Warning over school funding
By James HoreSCHOOLS are facing a “dire situation” unless their funding is increased next year, an MP has warned. It comes after the North Essex Network of Schools, a group of 17 infant, junior and primary schools from the Colchester and Clacton areas, estimated their budgets for next year.
By James Hore
SCHOOLS are facing a “dire situation” unless their funding is increased next year, an MP has warned.
It comes after the North Essex Network of Schools, a group of 17 infant, junior and primary schools from the Colchester and Clacton areas, estimated their budgets for next year.
Steve Hunt, finance manager for the group, predicted a typical primary school with 210 pupils and a new intake of 30 children would require £30,000 of extra funding next year.
You may also want to watch:
The current funding crisis affecting some schools in Essex has been blamed on the shortage in teachers' pension contributions and the impact of National Insurance increases - and has forced them to axe teaching assistants, materials and staff training.
The group is due to meet on Friday to discuss next year's budgets and Mr Hunt said: “What we have to do is keep the issue in the public eye.
- 1 Forensic teams at Woodbridge house after 'incident'
- 2 Major police probe after man and woman found dead in Woodbridge
- 3 National Trust 'deeply saddened' at death of volunteers in Woodbridge incident
- 4 Tudor farmhouse with separate annexe is again for sale for £1.275m
- 5 Woman dies after car collides with tree in Leiston
- 6 Town's country park remains closed after woman's body discovered
- 7 First pictures: Which Suffolk pubs are preparing to reopen on April 12?
- 8 'It was a surprise for a lot of us... but these are exciting times' - Gill on takeover
- 9 Police cordon after man in 20s found outside Ipswich flats dies
- 10 Stu says: Five observations following Ipswich Town's 0-0 home draw with MK Dons
“A lot of the schools may not have complained because they took the decision to raid their savings to stay afloat.
“What we have here is 17 schools saying 'Don't put us in this position - it is not where we want to be and it is not where you want us to be'.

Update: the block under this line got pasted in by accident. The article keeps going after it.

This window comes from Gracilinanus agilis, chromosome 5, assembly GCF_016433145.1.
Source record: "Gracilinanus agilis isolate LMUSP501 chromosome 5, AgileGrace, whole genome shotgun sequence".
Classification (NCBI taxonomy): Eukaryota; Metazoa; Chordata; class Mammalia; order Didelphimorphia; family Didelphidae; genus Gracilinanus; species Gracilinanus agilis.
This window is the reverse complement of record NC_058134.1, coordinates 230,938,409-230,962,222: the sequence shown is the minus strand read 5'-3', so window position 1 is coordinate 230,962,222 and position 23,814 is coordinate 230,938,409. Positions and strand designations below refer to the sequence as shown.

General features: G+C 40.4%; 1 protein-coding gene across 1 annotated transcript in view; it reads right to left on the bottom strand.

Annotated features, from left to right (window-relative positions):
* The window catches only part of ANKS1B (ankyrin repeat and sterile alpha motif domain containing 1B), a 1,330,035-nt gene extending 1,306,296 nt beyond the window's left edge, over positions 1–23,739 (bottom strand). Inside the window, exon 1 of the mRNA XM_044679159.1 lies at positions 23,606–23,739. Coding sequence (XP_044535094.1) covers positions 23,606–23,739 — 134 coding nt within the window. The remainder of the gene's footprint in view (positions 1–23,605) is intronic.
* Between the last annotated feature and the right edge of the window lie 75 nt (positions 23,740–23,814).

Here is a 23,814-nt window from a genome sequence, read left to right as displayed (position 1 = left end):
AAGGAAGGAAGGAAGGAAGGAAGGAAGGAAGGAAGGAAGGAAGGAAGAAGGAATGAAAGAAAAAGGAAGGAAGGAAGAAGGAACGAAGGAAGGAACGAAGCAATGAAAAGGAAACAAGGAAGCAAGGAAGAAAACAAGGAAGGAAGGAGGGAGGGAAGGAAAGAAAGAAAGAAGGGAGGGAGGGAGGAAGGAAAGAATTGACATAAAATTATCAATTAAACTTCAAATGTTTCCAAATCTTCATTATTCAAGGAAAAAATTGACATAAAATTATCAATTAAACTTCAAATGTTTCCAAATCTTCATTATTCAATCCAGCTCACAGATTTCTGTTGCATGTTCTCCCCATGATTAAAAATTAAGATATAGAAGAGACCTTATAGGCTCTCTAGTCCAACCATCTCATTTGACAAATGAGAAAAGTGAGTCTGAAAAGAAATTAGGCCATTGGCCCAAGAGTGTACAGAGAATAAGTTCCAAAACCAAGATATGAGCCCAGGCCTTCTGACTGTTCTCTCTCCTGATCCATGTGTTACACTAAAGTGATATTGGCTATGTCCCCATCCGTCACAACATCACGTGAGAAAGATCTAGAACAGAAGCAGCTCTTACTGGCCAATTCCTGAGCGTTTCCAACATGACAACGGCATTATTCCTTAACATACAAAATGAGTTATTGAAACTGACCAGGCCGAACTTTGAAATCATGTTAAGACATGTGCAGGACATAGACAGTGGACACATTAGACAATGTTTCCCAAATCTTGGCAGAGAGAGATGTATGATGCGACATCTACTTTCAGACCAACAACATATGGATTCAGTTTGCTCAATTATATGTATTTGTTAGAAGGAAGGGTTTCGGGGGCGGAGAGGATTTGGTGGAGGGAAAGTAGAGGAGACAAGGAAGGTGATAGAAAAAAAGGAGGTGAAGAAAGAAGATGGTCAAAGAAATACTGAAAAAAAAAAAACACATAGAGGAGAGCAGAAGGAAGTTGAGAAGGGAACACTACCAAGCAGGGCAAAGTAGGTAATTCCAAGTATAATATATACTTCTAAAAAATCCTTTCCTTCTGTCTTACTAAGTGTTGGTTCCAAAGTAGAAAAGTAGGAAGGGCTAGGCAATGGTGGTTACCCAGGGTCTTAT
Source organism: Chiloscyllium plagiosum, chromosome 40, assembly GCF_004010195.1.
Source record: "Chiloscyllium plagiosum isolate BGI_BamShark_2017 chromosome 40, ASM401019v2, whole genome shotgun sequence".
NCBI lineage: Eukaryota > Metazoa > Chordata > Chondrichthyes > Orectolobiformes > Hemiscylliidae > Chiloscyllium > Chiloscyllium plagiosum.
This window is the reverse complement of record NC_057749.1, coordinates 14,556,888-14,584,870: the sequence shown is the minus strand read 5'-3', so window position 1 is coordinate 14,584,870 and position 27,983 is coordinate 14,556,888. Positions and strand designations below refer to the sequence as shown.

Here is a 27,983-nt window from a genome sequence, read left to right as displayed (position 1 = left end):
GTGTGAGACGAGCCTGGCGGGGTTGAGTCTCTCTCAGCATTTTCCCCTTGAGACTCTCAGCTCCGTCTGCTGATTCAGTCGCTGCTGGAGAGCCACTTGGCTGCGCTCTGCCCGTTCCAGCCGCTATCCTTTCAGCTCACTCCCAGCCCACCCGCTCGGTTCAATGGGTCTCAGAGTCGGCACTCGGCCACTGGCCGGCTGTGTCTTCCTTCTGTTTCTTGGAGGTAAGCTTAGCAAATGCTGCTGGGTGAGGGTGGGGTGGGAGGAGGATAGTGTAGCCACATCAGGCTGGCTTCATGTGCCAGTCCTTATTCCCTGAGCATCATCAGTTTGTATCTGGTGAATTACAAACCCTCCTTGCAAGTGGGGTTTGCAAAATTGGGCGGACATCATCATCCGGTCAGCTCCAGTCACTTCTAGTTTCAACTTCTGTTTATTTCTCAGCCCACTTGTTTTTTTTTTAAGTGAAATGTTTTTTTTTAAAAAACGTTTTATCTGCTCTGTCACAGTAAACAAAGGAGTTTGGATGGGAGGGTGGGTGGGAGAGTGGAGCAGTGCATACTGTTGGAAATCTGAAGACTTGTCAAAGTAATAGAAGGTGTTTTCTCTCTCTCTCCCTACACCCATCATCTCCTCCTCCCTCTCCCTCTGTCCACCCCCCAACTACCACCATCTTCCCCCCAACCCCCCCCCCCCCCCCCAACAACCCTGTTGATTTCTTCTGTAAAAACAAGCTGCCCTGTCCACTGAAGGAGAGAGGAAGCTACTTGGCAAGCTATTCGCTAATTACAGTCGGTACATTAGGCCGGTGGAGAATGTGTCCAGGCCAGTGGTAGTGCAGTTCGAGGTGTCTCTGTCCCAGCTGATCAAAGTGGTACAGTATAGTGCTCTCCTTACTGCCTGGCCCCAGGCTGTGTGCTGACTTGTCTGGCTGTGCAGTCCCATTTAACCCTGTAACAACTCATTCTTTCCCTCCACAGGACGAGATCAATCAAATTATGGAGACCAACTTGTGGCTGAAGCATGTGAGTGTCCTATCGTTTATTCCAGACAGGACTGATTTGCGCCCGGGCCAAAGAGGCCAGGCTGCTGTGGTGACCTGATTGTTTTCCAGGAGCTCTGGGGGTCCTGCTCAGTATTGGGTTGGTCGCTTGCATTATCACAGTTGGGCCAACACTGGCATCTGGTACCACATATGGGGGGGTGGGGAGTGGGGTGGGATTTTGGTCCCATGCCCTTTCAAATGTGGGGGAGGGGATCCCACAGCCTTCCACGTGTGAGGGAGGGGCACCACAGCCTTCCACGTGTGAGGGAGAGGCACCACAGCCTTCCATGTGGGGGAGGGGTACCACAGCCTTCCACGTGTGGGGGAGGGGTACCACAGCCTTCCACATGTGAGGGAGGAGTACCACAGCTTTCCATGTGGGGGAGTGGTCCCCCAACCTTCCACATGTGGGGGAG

“I have tried to avoid the political argument - what we are saying is that we are at the bottom of the pile, looking up and saying 'This is the amount of money we have and it is not enough'.”
Bob Russell, the Liberal Democrat MP for Colchester, backed the work of the group and warned the financial situation facing schools was grim.
“We have the Secretary of State for Education saying one thing and Essex local education authority saying another - the schools are saying 'You can claim what you like, the reality is we are facing a dire situation',” he said.
“I can only speak for the schools in my constituency, but it is quite desperate for these schools because they feel they are not being listened to.”
Mr Russell claimed the problems faced by the group were similar to other schools in Colchester and pledged to take their concerns to the Government.
Steve Goldsmith, headteacher of Lexden Springs School in Colchester, said it had to “radically” alter plans for the future after figures for this year's budget arrived.
It did not have the funds to replace a full-time classroom assistant and had to pull out of vital projects designed to improve school security.
Mr Goldsmith said: “I think that the great concern that the governors and staff have about the reduction in funding to our school in particular, and special schools in general, is the serious impact on what we can offer and deliver.
“The children, some of who have severe special needs, are most vulnerable. Another budget like the last one would mean reduced staffing, reduced research and educational opportunities for children.
“The concern that we have is the loss of staffing, particularly in special schools because of the amount of supervision and individual support the children with severe learning difficulties need.”
The Halstead Road school is able to generate some extra income from letting out its hydrotherapy pool for community use in the evenings, but the concern is now about what next year's budget will bring.
“We are really concerned that it does not happen again - this was real blow to our school. This one was far, far less than we were expecting, so we had to address our plans radically,” said Mr Goldsmith.
“We are constantly being exhorted to raise standards of education for children, but there has to be understanding that we can't do this without appropriate finances.
“If we had another year with these sorts of cuts, it would be disastrous for the education we provide.”
Iris Pummell, cabinet member with responsibilities for education at Essex County Council, said there was no more money available and admitted it was a problem.
“They are raising the issue of school budgets and, as I have been saying for a while now, there is going to be a problem next year,” she added.
“The only thing we can do is keep telling the Government that they have got their numbers wrong.”